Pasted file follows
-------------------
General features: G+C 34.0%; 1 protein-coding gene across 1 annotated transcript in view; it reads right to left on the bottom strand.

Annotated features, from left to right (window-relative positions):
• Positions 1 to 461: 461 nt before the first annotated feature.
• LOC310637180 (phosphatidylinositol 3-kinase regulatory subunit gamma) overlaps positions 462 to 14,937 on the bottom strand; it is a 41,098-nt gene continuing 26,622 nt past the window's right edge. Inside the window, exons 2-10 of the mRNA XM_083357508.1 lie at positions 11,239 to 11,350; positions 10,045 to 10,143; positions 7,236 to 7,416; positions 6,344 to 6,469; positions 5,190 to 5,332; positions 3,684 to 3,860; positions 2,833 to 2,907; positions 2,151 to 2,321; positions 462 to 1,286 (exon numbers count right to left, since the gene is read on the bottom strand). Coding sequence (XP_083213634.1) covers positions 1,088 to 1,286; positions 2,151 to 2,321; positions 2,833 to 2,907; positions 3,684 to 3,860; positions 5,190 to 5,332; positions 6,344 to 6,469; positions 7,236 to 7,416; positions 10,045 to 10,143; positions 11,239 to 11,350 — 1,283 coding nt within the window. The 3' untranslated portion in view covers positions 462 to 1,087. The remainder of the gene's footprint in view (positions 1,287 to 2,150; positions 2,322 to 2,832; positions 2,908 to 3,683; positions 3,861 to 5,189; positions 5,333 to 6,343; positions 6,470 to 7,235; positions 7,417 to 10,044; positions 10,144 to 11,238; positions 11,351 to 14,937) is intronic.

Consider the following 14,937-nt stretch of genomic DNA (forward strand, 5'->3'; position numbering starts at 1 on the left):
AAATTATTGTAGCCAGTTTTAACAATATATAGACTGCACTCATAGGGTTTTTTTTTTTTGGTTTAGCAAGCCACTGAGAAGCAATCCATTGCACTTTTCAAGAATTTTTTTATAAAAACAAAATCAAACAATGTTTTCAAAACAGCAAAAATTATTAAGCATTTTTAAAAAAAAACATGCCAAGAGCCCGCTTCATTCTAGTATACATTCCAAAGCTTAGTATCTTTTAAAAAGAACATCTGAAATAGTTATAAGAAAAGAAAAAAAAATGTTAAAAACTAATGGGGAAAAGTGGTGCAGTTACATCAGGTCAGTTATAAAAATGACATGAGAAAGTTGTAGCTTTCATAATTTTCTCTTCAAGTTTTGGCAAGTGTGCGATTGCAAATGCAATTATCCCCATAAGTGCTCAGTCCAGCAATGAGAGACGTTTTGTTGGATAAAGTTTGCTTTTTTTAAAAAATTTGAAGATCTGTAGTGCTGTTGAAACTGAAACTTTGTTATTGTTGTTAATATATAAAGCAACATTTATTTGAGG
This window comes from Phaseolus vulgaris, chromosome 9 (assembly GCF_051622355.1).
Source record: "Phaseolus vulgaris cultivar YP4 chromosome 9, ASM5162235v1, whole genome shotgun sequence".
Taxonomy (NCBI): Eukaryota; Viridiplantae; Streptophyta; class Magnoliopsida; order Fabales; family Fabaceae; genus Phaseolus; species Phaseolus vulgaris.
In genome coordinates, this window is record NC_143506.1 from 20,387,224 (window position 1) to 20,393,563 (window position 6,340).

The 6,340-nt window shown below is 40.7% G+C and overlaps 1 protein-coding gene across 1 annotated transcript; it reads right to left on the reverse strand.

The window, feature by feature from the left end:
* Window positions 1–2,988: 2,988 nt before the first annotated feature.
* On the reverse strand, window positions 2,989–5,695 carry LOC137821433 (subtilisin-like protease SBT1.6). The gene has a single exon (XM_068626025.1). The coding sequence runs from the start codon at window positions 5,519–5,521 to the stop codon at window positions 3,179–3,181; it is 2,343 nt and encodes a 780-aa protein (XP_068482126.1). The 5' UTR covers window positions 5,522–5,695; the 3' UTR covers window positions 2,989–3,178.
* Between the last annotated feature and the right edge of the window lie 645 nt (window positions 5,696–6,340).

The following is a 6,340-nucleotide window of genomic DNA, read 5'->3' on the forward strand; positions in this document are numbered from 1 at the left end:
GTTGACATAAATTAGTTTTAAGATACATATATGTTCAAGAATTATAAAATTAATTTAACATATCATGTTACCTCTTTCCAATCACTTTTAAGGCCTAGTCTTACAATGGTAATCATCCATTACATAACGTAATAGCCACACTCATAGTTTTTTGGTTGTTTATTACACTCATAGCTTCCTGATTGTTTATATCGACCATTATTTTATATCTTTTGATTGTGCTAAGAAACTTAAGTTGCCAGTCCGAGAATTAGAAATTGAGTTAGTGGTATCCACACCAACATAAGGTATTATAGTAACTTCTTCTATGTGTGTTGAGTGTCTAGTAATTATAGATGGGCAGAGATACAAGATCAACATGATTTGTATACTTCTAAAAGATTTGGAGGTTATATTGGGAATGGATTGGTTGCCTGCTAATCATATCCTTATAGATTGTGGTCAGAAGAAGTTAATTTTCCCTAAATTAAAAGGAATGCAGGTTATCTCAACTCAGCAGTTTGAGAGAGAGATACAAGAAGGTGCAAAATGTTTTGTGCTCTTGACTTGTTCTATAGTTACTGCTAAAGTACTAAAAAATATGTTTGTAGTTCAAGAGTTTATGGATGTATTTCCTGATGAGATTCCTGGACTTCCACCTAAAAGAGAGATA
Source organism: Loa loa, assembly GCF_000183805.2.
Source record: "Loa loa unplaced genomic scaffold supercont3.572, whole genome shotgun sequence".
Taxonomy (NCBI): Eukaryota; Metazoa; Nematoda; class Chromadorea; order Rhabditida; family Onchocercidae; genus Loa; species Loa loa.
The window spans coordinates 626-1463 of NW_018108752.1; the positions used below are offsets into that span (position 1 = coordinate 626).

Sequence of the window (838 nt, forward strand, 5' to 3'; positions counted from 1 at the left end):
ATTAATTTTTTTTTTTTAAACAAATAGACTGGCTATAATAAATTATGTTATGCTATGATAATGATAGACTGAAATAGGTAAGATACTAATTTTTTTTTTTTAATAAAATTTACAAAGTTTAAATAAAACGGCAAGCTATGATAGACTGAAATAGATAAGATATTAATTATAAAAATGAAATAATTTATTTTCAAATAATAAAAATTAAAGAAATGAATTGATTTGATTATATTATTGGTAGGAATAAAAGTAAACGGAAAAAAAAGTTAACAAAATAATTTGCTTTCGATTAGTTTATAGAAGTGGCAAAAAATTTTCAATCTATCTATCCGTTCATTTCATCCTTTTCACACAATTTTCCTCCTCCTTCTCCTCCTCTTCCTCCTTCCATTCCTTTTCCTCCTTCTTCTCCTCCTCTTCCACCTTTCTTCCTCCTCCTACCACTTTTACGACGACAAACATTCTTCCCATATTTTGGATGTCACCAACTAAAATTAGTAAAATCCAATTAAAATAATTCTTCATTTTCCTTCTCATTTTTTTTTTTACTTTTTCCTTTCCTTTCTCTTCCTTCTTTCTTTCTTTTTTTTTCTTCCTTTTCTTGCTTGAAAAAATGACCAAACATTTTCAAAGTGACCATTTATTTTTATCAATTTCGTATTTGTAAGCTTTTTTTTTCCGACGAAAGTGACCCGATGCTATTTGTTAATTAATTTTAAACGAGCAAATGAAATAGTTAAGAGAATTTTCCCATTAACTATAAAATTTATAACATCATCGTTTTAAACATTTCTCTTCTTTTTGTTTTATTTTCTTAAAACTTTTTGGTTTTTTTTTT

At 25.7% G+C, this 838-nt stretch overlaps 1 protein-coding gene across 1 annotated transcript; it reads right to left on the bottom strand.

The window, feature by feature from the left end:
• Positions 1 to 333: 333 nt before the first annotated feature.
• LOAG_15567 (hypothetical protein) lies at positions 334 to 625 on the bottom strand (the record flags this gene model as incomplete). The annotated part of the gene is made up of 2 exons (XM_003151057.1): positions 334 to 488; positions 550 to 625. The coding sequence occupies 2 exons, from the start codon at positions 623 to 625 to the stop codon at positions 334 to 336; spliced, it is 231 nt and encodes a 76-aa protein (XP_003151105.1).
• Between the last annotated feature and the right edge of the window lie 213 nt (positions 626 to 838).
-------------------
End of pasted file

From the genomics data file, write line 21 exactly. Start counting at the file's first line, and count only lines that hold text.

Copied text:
The window spans coordinates 626-1463 of NW_018108752.1; the positions used below are offsets into that span (position 1 = coordinate 626).